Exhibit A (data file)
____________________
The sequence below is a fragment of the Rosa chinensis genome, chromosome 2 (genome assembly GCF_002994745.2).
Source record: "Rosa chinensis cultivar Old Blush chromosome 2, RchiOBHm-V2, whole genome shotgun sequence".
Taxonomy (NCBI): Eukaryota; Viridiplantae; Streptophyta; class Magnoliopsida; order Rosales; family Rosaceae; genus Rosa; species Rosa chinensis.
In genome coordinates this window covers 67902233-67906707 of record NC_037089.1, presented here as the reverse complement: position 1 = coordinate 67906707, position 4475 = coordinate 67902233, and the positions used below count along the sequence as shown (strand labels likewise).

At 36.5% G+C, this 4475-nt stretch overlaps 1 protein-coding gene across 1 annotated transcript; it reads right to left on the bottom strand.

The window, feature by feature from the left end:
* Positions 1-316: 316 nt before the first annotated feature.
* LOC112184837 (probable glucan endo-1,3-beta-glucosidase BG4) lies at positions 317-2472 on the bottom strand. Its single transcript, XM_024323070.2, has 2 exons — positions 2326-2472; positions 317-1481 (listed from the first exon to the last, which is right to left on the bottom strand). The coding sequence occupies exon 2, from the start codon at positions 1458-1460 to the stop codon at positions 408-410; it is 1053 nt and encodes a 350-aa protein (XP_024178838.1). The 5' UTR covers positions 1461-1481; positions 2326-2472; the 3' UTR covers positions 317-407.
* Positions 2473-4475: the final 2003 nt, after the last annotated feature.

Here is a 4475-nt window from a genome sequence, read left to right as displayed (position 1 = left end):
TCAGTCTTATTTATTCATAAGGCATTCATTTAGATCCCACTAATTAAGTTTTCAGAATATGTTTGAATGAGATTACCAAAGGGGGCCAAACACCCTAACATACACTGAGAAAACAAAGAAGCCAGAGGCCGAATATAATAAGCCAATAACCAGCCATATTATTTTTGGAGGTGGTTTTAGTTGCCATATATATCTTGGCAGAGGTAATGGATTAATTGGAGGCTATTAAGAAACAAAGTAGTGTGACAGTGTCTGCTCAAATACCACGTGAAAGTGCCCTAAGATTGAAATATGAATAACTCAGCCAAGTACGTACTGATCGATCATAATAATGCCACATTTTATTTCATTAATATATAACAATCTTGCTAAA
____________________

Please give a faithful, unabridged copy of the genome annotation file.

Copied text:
The sequence below is a fragment of the Rosa chinensis genome, chromosome 2 (genome assembly GCF_002994745.2).
Source record: "Rosa chinensis cultivar Old Blush chromosome 2, RchiOBHm-V2, whole genome shotgun sequence".
Taxonomy (NCBI): Eukaryota; Viridiplantae; Streptophyta; class Magnoliopsida; order Rosales; family Rosaceae; genus Rosa; species Rosa chinensis.
In genome coordinates this window covers 67902233-67906707 of record NC_037089.1, presented here as the reverse complement: position 1 = coordinate 67906707, position 4475 = coordinate 67902233, and the positions used below count along the sequence as shown (strand labels likewise).

At 36.5% G+C, this 4475-nt stretch overlaps 1 protein-coding gene across 1 annotated transcript; it reads right to left on the bottom strand.

The window, feature by feature from the left end:
* Positions 1-316: 316 nt before the first annotated feature.
* LOC112184837 (probable glucan endo-1,3-beta-glucosidase BG4) lies at positions 317-2472 on the bottom strand. Its single transcript, XM_024323070.2, has 2 exons — positions 2326-2472; positions 317-1481 (listed from the first exon to the last, which is right to left on the bottom strand). The coding sequence occupies exon 2, from the start codon at positions 1458-1460 to the stop codon at positions 408-410; it is 1053 nt and encodes a 350-aa protein (XP_024178838.1). The 5' UTR covers positions 1461-1481; positions 2326-2472; the 3' UTR covers positions 317-407.
* Positions 2473-4475: the final 2003 nt, after the last annotated feature.

Here is a 4475-nt window from a genome sequence, read left to right as displayed (position 1 = left end):
TCAGTCTTATTTATTCATAAGGCATTCATTTAGATCCCACTAATTAAGTTTTCAGAATATGTTTGAATGAGATTACCAAAGGGGGCCAAACACCCTAACATACACTGAGAAAACAAAGAAGCCAGAGGCCGAATATAATAAGCCAATAACCAGCCATATTATTTTTGGAGGTGGTTTTAGTTGCCATATATATCTTGGCAGAGGTAATGGATTAATTGGAGGCTATTAAGAAACAAAGTAGTGTGACAGTGTCTGCTCAAATACCACGTGAAAGTGCCCTAAGATTGAAATATGAATAACTCAGCCAAGTACGTACTGATCGATCATAATAATGCCACATTTTATTTCATTAATATATAACAATCTTGCTAAA